My father used to say that golf is a good walk spoilt. Well, last Saturday, a good walk was spoilt for me by a lot of speeches. Where does it come from, this love (or tolerance) Kenyans have for speechifying?
You can blame so many things on the British colonialists — things such as church services, court rituals, and table manners — but not speechifying. Brits have no predilection for long or numerous speeches. It must be something to do with the oral tradition.
Whatever the reason, whenever there is a programme to be launched or a facility to be opened, it seems impossible to let just one person do the job of saying the appreciative things and mentioning the deserving people. Everyone of any connection wants to get in on the act.
Well, I seem to be embarking on a longish speech about the curse of long or numerous speeches.
What I really want to be telling you about is last Saturday’s opening of the Family Trail that has been established in the Karura Forest.
The leaflet produced by the Friends of Karura Forest asks a good question: “Where in the greater Nairobi area can you find a 50-foot waterfall, the Mau Mau caves, many kilometres of nature trails, forest antelopes, a marshland perfect for bird-watching, a bamboo jungle, three rivers to explore, a camping site, a historical church hidden deep in a clearing in the wood, many pleasant picnic sites?”
But I guess that, for many of us, Karura Forest is better known for the attack on Wangari Maathai back in January 1999, when she and her supporters attempted to plant trees on a portion of the forest claimed by a private developer.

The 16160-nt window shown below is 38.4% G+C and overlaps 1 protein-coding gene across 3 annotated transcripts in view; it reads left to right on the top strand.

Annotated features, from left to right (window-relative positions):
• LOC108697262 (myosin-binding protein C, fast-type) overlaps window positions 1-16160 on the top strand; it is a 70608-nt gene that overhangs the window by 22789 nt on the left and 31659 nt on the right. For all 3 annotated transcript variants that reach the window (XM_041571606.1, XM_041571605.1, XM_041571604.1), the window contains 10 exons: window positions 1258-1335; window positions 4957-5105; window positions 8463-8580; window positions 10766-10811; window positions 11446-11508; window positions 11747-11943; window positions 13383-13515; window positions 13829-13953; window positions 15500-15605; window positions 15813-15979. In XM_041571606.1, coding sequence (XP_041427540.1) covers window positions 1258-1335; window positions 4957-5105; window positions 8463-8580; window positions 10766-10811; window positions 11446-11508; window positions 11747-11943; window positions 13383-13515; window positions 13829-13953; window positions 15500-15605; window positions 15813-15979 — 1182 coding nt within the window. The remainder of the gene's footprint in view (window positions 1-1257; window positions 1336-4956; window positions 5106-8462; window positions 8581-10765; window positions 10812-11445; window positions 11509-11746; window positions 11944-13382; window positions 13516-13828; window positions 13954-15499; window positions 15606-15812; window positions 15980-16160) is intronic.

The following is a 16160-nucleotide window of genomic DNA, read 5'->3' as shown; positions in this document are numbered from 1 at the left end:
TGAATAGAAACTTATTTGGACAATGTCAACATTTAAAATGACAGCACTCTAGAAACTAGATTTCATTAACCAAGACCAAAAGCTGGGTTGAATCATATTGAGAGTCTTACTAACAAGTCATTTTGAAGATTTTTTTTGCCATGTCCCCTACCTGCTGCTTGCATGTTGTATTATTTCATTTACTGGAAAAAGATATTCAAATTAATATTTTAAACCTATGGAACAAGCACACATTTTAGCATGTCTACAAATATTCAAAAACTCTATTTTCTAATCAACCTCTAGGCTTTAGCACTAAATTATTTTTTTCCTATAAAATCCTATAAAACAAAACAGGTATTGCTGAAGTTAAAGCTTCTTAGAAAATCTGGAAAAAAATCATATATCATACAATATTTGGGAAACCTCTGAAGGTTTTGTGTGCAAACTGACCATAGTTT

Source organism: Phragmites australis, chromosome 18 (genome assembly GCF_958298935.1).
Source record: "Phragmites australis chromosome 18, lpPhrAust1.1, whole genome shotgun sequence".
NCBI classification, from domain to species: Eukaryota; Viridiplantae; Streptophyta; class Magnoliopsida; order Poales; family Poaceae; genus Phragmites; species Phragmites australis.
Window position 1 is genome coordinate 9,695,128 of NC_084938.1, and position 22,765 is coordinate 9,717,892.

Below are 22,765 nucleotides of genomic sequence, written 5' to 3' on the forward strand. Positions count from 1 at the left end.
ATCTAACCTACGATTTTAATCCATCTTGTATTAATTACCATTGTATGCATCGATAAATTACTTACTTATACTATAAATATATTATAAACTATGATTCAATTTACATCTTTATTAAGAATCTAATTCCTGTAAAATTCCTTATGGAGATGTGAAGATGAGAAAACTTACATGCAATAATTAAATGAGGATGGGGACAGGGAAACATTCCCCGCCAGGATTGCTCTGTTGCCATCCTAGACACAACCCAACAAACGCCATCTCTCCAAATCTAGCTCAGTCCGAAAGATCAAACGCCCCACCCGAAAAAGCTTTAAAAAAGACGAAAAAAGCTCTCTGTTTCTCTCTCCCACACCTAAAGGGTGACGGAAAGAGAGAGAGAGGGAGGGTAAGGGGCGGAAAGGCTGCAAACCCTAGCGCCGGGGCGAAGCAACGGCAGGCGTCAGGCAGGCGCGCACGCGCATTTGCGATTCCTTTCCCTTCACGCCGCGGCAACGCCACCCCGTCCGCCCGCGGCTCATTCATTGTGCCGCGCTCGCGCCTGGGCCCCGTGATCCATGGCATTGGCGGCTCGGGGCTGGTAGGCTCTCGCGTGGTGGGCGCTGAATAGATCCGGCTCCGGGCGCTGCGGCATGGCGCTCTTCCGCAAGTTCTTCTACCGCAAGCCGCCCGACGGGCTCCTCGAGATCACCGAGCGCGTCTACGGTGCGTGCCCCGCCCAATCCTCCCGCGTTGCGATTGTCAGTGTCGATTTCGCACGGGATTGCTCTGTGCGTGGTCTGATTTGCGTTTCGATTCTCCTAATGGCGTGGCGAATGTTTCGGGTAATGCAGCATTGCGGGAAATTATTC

In Nairobi’s affluent northern suburbs, wedged between Muthaiga and Gigiri, no doubt it was a very tempting site for real estate developers. But a grab was risky if it was not in the best interests of powerful and connected residents of Muthaiga — and it was also under the watchful eyes of the world headquarters of the UN Environmental Protection Agency in Gigiri.
Now, the residents of Muthaiga, well supported by the diplomatic community and UN agencies, have partnered with the Kenya Forest Service in working out a collaborative forest management structure along similar lines to that earlier established for the other excellent forest amenity within Nairobi – the Arboretum.
The aims of the Friends of Karura Forest are to protect the forest; provide access and employment for people living around it; restore the forest to its natural state; and provide a variety of “ecosystem services” – in what is Nairobi’s largest green area. (If you would like to know more about the FKF, the email is [email protected])
The Family Trail, which was formally opened on Saturday by Dr Noah Wekesa, the minister for forests and wildlife, is about four kilometres long, located between the entrances to the forest at the Old Kiambu Road and the Limuru Road opposite the Belgian Embassy.
There are a few trails you can follow.
Whichever you choose, as well as the indigenous trees, you might also see bushbucks, Sykes monkeys or ground squirrels – and you will certainly see some of the over 400 species of birds. And whether you are walking, jogging or cycling, you will be protected by Forest Service guards.
So there we were last Saturday, a few hundred of us, wearing our shoes for the walk and our anoraks for the rain. But the speeches were so many – and one or two of them so long – that I didn’t have the time to explore.
But I will be back on a quieter occasion to find that waterfall, that little church and those caves.
John Fox is Managing Director of IntermediaNCG. Email: [email protected]